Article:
In 1961 a U.S. Air Force B-52 almost detonated an atomic bomb over North Carolina

Sep 21 2013 - 12 Comments
By Richard Clements

The UK Newspaper The Guardian has released details under the freedom of information act, which chronicle how on Jan. 23, 1961 one small frail fail safe switch averted a disaster of biblical proportions.

Earlier on that day, a B-52 had departed Seymour Johnson Air Force Base armed with two Mk39 Hydrogen bombs, both with a yield of 4 megatons or to put it another way, with bombs each 260 times more powerful than the weapon that had been dropped on Hiroshima during World War II.

The B-52 was to fly down the East Coast as an airborne alert aircraft, which would have been called upon should the need arise. The article doesn’t go into detail but the story is known: the B-52 got into difficulties and ended up breaking apart in the air. The rear of the aircraft began a tail spin at which point the bombs got separated from the aircraft, one of the bombs then did as it was designed to do and it deployed its parachute and armed itself as if descended towards the ground.

Eight years after the accident a secret report was written by Parker F Jones. That document was released under the freedom of information act, the Guardian found it and documented how close the incident brought Goldsboro in North Carolina, and the U.S. East Coast to a major catastrophe (whereas the U.S. government repeatedly denied that its nuclear arsenal had put American lives at risk).

As it went into a tailspin, the hydrogen bombs it was carrying became separated. One fell into a field near Faro, North Carolina, its parachute draped in the branches of a tree; the other plummeted into a meadow off Big Daddy’s Road.

Jones found that of the four safety mechanisms in the Faro bomb, designed to prevent unintended detonation, three failed to operate properly. When the bomb hit the ground, a firing signal was sent to the nuclear core of the device, and it was only that final, highly vulnerable switch that averted calamity.

It then said: “Had the device detonated, lethal fallout could have been deposited over Washington, Baltimore, Philadelphia and as far north as New York city – putting millions of lives at risk.

A low voltage switch saved the U.S. from a nuclear Armageddon.

Richard Clements for TheAviationist.com

 

Image credit: U.S. Air Force

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  • Doc Strangelove

    This low voltage switch may have been part of a strong link/weak link coupling and thus would have worked quite properly, I suppose.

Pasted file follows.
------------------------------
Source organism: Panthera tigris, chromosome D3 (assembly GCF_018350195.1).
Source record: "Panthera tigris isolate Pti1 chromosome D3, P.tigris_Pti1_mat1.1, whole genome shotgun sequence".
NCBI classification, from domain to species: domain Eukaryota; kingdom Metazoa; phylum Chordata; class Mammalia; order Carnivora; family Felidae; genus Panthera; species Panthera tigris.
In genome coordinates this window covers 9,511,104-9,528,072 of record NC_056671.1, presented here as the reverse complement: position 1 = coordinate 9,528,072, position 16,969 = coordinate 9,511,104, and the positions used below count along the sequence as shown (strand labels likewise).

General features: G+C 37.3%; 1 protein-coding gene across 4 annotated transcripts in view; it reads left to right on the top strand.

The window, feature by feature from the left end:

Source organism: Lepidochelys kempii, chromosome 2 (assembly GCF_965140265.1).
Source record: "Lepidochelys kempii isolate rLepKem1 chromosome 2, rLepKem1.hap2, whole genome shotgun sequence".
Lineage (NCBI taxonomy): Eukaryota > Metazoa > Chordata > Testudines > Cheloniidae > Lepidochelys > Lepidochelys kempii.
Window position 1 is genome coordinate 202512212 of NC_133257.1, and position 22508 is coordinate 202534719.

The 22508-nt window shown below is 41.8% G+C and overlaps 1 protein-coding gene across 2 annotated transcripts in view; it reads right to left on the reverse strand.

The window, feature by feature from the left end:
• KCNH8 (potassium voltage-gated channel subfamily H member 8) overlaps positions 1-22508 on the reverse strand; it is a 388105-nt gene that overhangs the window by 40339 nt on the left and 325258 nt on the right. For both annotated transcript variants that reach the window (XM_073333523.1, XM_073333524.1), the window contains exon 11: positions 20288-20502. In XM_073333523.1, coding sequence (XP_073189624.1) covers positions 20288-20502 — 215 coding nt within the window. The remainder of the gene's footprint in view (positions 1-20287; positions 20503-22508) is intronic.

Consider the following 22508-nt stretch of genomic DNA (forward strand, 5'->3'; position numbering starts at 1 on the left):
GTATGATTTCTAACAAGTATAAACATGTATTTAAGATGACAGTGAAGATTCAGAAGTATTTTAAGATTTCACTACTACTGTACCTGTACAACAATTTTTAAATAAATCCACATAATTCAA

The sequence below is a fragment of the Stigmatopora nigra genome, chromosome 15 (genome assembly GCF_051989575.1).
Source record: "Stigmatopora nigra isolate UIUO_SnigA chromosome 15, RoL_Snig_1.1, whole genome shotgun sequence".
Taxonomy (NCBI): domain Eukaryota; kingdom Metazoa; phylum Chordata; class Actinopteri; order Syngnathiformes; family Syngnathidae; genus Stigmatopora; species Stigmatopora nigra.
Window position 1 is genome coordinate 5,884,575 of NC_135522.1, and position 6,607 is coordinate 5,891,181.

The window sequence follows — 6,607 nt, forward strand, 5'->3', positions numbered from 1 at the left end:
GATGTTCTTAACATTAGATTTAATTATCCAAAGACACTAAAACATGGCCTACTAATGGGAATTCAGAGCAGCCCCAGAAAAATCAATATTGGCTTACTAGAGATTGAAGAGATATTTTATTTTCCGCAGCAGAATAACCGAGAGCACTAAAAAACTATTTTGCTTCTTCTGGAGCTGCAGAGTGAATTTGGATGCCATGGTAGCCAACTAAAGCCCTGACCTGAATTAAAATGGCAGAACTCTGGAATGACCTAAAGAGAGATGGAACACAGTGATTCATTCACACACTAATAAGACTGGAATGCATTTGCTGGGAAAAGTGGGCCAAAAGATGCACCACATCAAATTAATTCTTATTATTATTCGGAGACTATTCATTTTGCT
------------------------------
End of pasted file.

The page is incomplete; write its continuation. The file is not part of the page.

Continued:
• http://www.sjponeill.wordpress.com/ SJPONeill

    My guess is that the italicised text in the ‘article’ is from the Guardian and only paraphrased the actual report in the most sensational manner; considering the numbers of nuclear weapons that have been built, that there have been NO accidental detonations is probably a more accurate indication of the reliability of the fail-safes.

  • crab

    It might have saved the entire world, as it would have been easy to attribute the attack to the commies, and then procceed with “total commitment”.

  • sferrin

    This is ancient news that some journalist just discovered. And other journalists, just as uninformed, have picked it up and ran with it. Next up, “Man walks on moon!!”

    • cencio4

      The news is quite obsolete, and there’s a wiki – linked in the article – about the incident. But, until a few days ago, it was not clear how close to disaster the Goldsboro incident brought the U.S. East coast.
      That’s it.

      • Will Coles

        Knowledge of the event is old news, the factors on what exactly happened & that three of the four components that guard against accidental detonation failed is news. Please read the article. The comments are worth reading too as the journalist responds to several non-readers making similar accusations.

  • ask2wice

    The two-man rule requires two people to be in agreement before a nuclear weapon can be armed. And as with submarine or land-based ICBMs, the arming switch or button must be pressed or turned by both parties within a prescribed amount of time or the “special weapon” will not arm itself.

    There are two identical “boxes” or “control panels” on-board all nuclear-capable aircraft. The electronics in these boxes directly communicate with the weapon. It is controlled by the pilot and someone else (a qualified officer) sitting at another station on the aircraft. The two operators
    are physically separated by a distance so that no one person can, by themselves, arm the weapon. Certainly this existed back in the early 60’s. So my question is … how could a nuke arm itself simply because it was unintentionally ejected from the aircraft? So the system that insures two-man arming of the weapon failed? Was that one of the four safety mechanisms that did not work properly? If so, what a major design screw-up! … or perhaps the man below was the aircraft command pilot!!!

    http://en.wikipedia.org/wiki/Two-man_rule

  • ask2wice

    I should have read the Wiki article before I made my previous post. It seems that it was the “arm-safe” arming mechanism that DID save the day! From Wikipedia:

    “Former military analyst Daniel Ellsberg has claimed to have seen highly classified documents indicating that its safe/arm switch was the only one of the six arming devices on the bomb that prevented detonation”.

  • b-matt

    And there must be for sure plenty of other similar cases. But most of them are forgotten (like this: http://en.wikipedia.org/wiki/1966_Palomares_B-52_crash)
    or have never been made public….

  • aniptofar

    According to the info I read, none of the bombs had the pit installed so they would not have gone high order/fissioned.

    • MattD

      Don’t go confusing progressive malcontents (The Guardian) with facts.

      • Aron

        And yet the facts corroborate the story. Nice try, boyo.